The List

Tortured Reading

From the world's "best" travel guides, selections of the worst history and most contorted politics.

You're all ready for your big, foreign adventure: Bags are packed, tickets purchased, and you've dog-eared that copy of the Lonely Planet to guide you around paradise. But along with helping you find the best beaches and or a gem of a hotel, you might be getting a bit of historical revisionism as well. As Michael Moynihan writes in "Leftist Planet," his article in this month's Foreign Policy, our favorite travel books are a veritable buffet of "factual errors, and a toxic combination of Orientalism and pathological self-loathing."

"There's a formula to them," Moynihan writes. "A pro forma acknowledgement of a lack of democracy and freedom followed by exercises in moral equivalence, various contorted attempts to contextualize authoritarianism or atrocities, and scorching attacks on the U.S. foreign policy that precipitated these defensive and desperate actions." Here's a selection of some of the worst:

"Gora Sekirnaya: Literally 'Hatchet Mountain," Gora Sekirnaya is 10km northwest of the village and is infamous thanks to the torture Alexander Solzhenitsyn alleged took place there in his Gulag Archipelago (though scholars now dispute many of his claims)." - Lonely Planet: Russia and Belarus

"The [Museum of Communism's] politics are a bit simplistic -- the popular postwar support for the [Communist] Party is underplayed -- but it's worth tracking down for the memorabilia alone." - The Rough Guide to Czech Republic

"[Jung Chang and Jon Halliday's* book] Mao: The Untold Story is a massive and well-researched character assassination; indeed, it's hard not to suspect that axes are being ground." - The Rough Guide to Beijing

"The Gaza pullout, despite its vast political significance, was undermined when the Israel Defence Forces (IDF) returned a year later in Operation Summer Rain [sic]." - Lonely Planet: Israel & the Palestinian Territories

"Ahmadinejad was reported as saying Israel should be ‘wiped off the map'. The translation of what he actually said in Farsi has been widely debated, but the message that went out was fairly clear: Iran wants to nuke Israel. Fortunately, about 99% of Iranians - and perhaps even Ahmadinejad himself - don't want this at all." - Lonely Planet: Iran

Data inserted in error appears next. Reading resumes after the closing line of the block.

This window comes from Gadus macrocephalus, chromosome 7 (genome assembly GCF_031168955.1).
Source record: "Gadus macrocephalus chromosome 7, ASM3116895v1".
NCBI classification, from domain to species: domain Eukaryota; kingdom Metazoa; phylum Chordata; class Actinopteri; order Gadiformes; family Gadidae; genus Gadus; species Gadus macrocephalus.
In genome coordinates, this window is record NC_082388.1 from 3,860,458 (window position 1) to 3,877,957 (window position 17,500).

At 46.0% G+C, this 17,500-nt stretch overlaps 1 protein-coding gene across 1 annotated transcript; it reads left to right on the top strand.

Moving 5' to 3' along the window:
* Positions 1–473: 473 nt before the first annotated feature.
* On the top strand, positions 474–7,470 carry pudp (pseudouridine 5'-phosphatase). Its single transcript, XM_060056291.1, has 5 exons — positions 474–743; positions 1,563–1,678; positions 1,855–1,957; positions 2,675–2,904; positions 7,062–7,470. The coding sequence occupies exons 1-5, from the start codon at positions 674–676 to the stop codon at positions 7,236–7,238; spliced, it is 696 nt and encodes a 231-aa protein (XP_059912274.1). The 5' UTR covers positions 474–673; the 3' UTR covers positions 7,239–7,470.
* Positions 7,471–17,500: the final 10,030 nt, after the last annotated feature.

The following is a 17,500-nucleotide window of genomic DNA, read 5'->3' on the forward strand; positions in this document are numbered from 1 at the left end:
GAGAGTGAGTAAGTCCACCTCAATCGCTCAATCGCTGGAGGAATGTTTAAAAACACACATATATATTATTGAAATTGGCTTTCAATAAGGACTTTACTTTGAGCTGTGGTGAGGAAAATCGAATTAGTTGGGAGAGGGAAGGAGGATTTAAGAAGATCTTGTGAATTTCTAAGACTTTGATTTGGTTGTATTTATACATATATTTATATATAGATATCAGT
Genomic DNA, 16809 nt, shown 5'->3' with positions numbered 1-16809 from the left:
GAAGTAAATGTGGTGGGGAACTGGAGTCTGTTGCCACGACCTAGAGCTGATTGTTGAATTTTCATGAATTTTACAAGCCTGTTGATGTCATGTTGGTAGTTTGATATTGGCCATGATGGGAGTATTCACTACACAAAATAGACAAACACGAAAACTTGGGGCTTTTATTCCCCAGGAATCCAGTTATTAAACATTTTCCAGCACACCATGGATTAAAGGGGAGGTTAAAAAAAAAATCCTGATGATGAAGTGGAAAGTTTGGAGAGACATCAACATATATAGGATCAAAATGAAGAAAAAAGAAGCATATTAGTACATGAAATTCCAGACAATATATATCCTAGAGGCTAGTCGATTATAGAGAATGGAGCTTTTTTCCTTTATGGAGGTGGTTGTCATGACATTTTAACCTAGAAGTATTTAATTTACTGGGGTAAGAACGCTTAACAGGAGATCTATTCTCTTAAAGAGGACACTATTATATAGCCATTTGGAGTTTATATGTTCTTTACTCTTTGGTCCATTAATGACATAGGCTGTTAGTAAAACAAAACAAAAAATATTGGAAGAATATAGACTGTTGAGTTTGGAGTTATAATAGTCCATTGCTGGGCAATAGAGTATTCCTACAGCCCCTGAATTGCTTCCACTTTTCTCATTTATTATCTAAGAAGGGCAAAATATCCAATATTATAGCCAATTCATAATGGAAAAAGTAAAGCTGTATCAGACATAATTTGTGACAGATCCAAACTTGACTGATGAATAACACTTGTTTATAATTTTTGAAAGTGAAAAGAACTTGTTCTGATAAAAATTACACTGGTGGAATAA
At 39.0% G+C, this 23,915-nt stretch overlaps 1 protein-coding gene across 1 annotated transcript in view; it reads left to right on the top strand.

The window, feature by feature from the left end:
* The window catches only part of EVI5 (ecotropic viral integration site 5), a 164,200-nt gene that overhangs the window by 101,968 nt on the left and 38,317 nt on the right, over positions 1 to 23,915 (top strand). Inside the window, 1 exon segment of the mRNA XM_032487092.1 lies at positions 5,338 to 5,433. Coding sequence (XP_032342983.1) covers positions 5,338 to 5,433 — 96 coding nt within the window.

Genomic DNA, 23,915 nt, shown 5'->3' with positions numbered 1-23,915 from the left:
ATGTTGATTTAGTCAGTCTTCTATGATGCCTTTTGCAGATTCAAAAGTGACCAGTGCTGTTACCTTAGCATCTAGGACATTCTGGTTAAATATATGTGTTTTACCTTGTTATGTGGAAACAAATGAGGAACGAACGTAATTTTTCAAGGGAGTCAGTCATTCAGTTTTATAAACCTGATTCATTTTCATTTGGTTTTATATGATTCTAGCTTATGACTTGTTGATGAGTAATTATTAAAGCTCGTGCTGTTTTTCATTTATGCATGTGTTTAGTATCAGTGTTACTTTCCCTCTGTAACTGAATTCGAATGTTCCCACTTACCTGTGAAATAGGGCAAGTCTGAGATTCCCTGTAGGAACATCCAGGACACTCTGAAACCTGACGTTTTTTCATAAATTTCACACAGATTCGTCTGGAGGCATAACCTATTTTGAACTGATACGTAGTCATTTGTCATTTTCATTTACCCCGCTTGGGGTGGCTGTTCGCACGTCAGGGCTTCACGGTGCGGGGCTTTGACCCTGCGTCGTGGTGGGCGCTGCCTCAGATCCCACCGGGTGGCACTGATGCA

"‘State sponsor of terrorism': Another old chestnut - Iran has long been accused of establishing and funding Palestinian ‘terror' groups Hezbollah and Hamas." - Lonely Planet: Iran

"Reforms by the young president of Syria, Bashar al-Assad, may not have been as wide-ranging as many might have hoped, but there is certainly a feeling of optimism in the capital. Culture and tourism are high on the agenda and Damascus has responded with a flurry of art gallery and hotel openings (including the long-awaited Four Seasons)." - Lonely Planet: Syria

"Owned by faceless multimedia conglomerates, the majority of California's radio stations won't tell you anything particularly useful or insightful about the state - unless you're a fan of zealous political ranting, round-the-clock sports coverage or, more helpfully, traffic reports. It's best to skip most specialty stations on the AM frequency - although AM chat shows, with their often angry callers and hosts can be hilarious and illuminating, if not in the intended sense." - Rough Guide to the United States

"Svay Rieng Province: During the Vietnam War, American forces were convinced that this was where the Vietnamese communists' version of the Pentagon was situated. While there were undoubtedly a lot of Vietnamese communists hiding in Cambodia during much of the war, there was no such thing as a Pentagon." - Lonely Planet: Cambodia

"Syria was the original suspect [in the Lockerbie bombing]. But when Syria supported the Allies in the Gulf War against Iraq, suspicion suddenly shifted to Libya. One of the most credible theories was that the bombing had been ordered by Iran in retaliation for the shooting down of an Iran Air airbus by a US warship in the Persian Gulf on 3 July 1988." - Lonely Planet: Libya